3.29 The ERG noted that the dosage regimen used for bendamustine was the same as that proposed in the summary of product characteristics, but that the dosage regimen for chlorambucil varies in clinical practice. However, the ERG considered that the course of therapy used in study 02CLLIII was broadly consistent with UK clinical practice and so this should be considered a relatively minor issue.

Cost effectiveness

3.30 Overall, the ERG considered that the manufacturer's economic model was of high quality and contained no logical errors. The ERG found the structure of the model to be typical of models for haematological malignancies in that the progression-free survival and progressive disease health states were modelled. The ERG considered the model to be more sophisticated than some models for the following two reasons. First, progression-free survival was split according to response: complete response, partial response or stable disease. The depth of response influenced the utilities (better responses having higher utility) and the disease-management costs (better responses carrying lower costs). Second, re-treatment with first-line therapy and subsequent second-line fludarabine combination therapy was modelled. This reflects the reality of management, in which a patient's improvement on initial therapy may permit subsequent use of fludarabine combination therapy.

3.31 The ERG commented that the utility data to inform the cost-effectiveness modelling were sparse, however it considered that this was an issue for all economic evaluations in this condition. The ERG believed that it was appropriate to use the baseline utility of 0.70 estimated from the data collected during the main RCT. Although this approach was based on mapping between EORTC and EQ-5D, rather than on EQ-5D data collected in the trial, the ERG stated that this method is supported within the NICE reference case. The ERG noted that the manufacturer based the utilities for patients after treatment on data from Beusterien et al (2010), a study commissioned by the manufacturer. The ERG was generally satisfied with the use of these data for the cost-effectiveness model, given the absence of clearly superior alternative data. Furthermore, the ERG found the cost effectiveness of bendamustine to be relatively insensitive to the source of the utilities.

3.32 The ERG was broadly satisfied with the costs used in the model. The ERG found that the modelled dosing schedules of bendamustine and chlorambucil and that the assumption of a mean of 4.9 treatment cycles per patient (as experienced in the RCT), were appropriate. It considered that there was no consensus on the appropriate dosing of chlorambucil, but that any differences between the dosing of chlorambucil in the model and in clinical practice would have a negligible effect on the cost effectiveness of bendamustine, because chlorambucil has a low acquisition cost. The ERG was satisfied with the assumptions about the costs of administration of bendamustine. The ERG considered that the cost for an outpatient visit to a haematologist (per cycle) for a patient taking bendamustine should be £270 not £131. However, the effect of this on the ICER was marginal.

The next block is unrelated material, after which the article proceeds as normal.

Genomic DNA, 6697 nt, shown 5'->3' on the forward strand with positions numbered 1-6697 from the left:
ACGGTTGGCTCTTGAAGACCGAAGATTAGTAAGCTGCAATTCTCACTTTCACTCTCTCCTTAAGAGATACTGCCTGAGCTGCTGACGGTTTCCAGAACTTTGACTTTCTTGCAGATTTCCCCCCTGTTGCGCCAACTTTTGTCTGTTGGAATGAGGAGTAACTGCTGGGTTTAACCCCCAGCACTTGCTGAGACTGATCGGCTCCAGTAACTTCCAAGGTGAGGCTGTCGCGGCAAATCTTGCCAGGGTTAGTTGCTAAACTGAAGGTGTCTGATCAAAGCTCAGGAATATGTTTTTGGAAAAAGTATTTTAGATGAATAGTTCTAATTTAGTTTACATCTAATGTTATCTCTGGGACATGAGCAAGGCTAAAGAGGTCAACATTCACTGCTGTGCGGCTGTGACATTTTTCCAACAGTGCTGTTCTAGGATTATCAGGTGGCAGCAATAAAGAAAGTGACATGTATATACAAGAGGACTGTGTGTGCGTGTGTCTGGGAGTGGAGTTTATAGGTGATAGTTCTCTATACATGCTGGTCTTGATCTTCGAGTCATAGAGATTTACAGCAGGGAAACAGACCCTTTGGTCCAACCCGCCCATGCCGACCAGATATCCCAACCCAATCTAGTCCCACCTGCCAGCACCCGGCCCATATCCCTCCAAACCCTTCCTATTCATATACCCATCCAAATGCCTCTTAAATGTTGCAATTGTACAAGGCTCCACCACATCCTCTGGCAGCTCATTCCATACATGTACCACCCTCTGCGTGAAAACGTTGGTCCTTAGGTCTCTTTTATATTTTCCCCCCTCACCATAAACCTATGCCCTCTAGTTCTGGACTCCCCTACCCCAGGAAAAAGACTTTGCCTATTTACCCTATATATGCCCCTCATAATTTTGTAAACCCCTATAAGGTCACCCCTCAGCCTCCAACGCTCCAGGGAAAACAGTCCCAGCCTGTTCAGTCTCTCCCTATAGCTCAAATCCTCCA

3.33 The manufacturer extrapolated survival over many years within the model. The ERG cautioned that although the extrapolation in the model was considered to be reasonable, the extrapolation introduced uncertainty to the modelled overall survival, and hence to the cost effectiveness of bendamustine.

3.34 The manufacturer's base-case ICER for bendamustine versus chlorambucil was £12,000 per QALY gained (rounded up in the ERG report from £11,960 in the manufacturer's submission). The ERG disagreed with the assumptions used in the manufacturer's model on three main points (see sections 3.35 to 3.37). However when the ERG used revised figures in the manufacturer's model, the resulting ICERs were lower than the base-case ICER estimated by the manufacturer in all instances.

3.35 The ERG disagreed with the assumption in the manufacturer's economic evaluation that patients with progressive disease had a blood transfusion every 3 weeks. Instead, the ERG believed a more appropriate assumption was that patients received a blood transfusion every 4 weeks for the last 6 months of life, in both treatment arms. Under this revised assumption, the base-case ICER fell from £12,000 to £7000 per QALY gained.